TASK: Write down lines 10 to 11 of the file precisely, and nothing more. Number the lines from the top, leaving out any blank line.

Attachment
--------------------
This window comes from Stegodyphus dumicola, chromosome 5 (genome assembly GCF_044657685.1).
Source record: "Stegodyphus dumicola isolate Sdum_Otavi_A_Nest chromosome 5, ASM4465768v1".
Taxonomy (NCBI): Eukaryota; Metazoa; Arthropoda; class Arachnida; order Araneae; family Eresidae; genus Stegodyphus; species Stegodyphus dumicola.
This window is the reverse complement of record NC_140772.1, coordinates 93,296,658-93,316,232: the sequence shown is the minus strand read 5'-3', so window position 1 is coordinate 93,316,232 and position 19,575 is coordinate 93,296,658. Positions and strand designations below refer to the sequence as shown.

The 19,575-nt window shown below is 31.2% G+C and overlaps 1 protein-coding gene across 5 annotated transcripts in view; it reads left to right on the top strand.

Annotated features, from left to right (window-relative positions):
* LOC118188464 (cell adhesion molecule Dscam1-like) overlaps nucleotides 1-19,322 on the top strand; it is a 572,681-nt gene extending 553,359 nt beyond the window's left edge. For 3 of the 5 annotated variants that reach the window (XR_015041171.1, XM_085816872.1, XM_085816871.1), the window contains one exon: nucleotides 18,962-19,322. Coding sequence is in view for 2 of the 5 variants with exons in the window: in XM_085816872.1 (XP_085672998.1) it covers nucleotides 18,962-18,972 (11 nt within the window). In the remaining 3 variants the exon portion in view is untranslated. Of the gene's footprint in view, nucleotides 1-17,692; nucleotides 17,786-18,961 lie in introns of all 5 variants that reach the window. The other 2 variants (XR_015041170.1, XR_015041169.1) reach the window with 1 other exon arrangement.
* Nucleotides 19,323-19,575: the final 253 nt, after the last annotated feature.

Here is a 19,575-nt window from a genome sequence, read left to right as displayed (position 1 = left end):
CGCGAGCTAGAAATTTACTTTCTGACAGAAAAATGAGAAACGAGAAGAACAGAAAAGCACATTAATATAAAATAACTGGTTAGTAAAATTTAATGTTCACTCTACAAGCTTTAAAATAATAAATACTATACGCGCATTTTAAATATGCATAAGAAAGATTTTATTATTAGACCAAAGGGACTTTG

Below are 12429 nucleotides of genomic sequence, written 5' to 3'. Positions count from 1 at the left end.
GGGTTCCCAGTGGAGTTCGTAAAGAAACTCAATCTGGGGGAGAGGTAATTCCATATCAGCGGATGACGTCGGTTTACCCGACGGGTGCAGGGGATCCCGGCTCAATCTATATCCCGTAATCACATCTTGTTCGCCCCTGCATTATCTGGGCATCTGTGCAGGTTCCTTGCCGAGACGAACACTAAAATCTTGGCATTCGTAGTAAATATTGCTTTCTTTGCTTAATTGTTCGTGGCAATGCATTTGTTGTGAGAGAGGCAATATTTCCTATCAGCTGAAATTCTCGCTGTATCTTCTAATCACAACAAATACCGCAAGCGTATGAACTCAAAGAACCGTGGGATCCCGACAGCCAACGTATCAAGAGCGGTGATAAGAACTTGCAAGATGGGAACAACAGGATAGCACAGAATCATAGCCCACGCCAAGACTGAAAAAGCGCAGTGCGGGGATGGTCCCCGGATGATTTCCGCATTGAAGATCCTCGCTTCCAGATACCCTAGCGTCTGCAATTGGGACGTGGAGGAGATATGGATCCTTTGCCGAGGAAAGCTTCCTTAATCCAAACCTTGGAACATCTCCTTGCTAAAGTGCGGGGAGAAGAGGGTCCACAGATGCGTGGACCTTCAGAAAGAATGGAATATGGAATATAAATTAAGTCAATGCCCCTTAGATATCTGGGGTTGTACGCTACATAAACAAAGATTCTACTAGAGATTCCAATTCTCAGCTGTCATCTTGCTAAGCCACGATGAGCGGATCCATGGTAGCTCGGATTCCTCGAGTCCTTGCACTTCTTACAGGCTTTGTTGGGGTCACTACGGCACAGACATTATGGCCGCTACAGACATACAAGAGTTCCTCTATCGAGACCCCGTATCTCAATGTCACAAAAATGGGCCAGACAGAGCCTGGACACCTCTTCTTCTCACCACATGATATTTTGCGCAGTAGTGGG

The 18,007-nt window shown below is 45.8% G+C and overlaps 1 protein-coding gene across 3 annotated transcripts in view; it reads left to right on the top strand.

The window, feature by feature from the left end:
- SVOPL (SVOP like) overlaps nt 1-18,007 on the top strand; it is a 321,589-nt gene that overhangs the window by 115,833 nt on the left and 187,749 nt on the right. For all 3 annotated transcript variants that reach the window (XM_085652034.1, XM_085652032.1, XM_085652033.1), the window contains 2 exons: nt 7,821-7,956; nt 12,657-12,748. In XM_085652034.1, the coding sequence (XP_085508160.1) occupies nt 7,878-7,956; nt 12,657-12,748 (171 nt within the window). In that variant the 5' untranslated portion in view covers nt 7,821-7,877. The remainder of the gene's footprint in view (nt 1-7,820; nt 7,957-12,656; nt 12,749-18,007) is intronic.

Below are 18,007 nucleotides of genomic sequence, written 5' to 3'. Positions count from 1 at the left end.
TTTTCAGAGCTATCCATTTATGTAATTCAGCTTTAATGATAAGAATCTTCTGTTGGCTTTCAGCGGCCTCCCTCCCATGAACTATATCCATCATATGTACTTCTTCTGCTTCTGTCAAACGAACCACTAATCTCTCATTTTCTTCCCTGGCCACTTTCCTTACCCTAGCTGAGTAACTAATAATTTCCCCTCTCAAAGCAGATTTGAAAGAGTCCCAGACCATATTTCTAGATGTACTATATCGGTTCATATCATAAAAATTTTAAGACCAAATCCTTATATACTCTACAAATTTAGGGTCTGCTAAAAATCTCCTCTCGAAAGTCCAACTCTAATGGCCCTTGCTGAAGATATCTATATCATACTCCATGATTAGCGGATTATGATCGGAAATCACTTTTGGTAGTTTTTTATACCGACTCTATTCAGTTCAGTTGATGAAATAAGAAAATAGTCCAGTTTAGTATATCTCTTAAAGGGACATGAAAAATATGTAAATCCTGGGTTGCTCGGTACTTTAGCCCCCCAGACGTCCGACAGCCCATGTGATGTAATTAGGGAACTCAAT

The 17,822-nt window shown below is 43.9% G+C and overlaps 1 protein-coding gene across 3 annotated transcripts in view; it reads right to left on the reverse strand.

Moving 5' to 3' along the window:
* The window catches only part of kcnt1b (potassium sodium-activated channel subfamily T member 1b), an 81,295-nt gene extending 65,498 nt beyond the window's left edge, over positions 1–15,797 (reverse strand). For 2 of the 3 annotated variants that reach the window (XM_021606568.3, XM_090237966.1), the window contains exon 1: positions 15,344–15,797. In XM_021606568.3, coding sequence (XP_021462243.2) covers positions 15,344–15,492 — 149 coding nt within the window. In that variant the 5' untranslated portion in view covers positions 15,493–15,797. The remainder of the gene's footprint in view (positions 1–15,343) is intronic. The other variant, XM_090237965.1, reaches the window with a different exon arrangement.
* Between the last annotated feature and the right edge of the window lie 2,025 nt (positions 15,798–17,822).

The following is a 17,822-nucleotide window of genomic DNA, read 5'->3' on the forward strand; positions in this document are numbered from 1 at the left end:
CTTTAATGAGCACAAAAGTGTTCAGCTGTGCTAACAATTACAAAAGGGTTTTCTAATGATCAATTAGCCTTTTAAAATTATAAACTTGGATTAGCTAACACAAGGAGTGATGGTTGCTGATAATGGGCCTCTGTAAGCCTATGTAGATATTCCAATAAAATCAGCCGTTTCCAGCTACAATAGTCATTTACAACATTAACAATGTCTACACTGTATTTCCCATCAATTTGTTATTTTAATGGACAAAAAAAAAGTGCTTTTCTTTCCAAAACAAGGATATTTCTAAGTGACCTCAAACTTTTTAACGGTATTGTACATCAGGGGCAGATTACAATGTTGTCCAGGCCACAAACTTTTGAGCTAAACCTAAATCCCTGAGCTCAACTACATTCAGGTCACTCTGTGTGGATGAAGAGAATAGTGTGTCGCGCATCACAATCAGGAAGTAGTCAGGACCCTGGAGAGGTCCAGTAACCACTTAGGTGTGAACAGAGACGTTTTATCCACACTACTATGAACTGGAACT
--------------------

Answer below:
CGCGAGCTAGAAATTTACTTTCTGACAGAAAAATGAGAAACGAGAAGAACAGAAAAGCACATTAATATAAAATAACTGGTTAGTAAAATTTAATGTTCACTCTACAAGCTTTAAAATAATAAATACTATACGCGCATTTTAAATATGCATAAGAAAGATTTTATTATTAGACCAAAGGGACTTTG

Below are 12429 nucleotides of genomic sequence, written 5' to 3'. Positions count from 1 at the left end.